Tween Tuesday-Audiobook

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June 13, 2017 by elnadesbookchat

Blackthorn Key

The Blackthorn Key by Kevin Sands

Read by Ray Panthaki

Summary from Goodreads:

“Tell no one what I’ve given you.”
The Blackthorn Key
Until he got that cryptic warning, Christopher Rowe was happy, learning how to solve complex codes and puzzles and creating powerful medicines, potions, and weapons as an apprentice to Master Benedict Blackthorn—with maybe an explosion or two along the way.

But when a mysterious cult begins to prey on London’s apothecaries, the trail of murders grows closer and closer to Blackthorn’s shop. With time running out, Christopher must use every skill he’s learned to discover the key to a terrible secret with the power to tear the world apart.

Confession:

This book was pretty awesome.  I was engaged from the start, when the two boys, Christopher and Tom were busy making a cannon, and I just couldn’t put it down. The writing was suburb and and the plot was smooth and kept your attention. Because I listened to the audiobook, I wasn’t able to engage in the puzzles as easily as if they were in front of me, but I still really enjoyed that part of the book as well.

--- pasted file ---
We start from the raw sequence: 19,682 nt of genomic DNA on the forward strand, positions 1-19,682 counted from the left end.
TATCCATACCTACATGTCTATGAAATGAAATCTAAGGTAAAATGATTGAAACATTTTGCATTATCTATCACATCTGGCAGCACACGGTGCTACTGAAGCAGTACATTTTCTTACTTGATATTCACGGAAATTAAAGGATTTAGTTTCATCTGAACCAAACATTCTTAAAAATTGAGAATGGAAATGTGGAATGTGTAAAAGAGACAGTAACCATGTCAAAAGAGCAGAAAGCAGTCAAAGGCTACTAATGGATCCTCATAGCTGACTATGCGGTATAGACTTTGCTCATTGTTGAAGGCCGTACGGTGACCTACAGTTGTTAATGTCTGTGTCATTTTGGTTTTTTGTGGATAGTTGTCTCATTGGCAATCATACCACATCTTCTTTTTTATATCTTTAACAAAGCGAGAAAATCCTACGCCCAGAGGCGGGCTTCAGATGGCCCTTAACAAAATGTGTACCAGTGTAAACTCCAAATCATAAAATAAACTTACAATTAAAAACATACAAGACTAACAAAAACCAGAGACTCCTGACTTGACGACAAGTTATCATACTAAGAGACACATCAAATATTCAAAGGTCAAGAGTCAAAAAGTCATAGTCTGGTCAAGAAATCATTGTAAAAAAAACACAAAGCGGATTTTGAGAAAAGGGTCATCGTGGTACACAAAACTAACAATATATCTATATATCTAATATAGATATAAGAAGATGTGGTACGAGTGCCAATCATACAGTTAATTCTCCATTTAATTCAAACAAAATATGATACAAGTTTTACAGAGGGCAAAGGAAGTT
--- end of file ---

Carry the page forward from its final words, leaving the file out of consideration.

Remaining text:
Christopher and his Master Benedict Blackthorn have a wonderful relationship.  More like a father and son.  You could tell that Blackthorn cared deeply for Christopher even when he got into trouble.  I loved Christopher, he was smart and very clever.  He was also very brave and loyal not only to his master, but his friend Tom and to the apothecary guild.  Christopher does not have an easy life and it only gets worse with the events in this story, but there is hope that he will pull through in the end.  Tom is also a great character, and a steadfast friend who does not abandon Christopher even when his father beats him for helping Christopher.

The setting of 1600’s England was very believable.  Mr. Sands does not gloss over some of the nastier things that were going on then, such as lack of sanitation and the diseases.  Nor does he gloss over what happens to orphans, criminals and others that have misfortunes.  I also liked the descriptions of the apothecary’s role in this society, both as a sort of doctor and pharmacist.

The mystery and the codes that Christopher must solve were captivating.  I really wished at times that I could see them, rather than just listen to them, the only downfall to the audiobook.  Tweens who enjoy codes and riddles will certainly enjoy this book.

Here is a video for the first book.  So far there are two books in the series and a third set to be released this fall.

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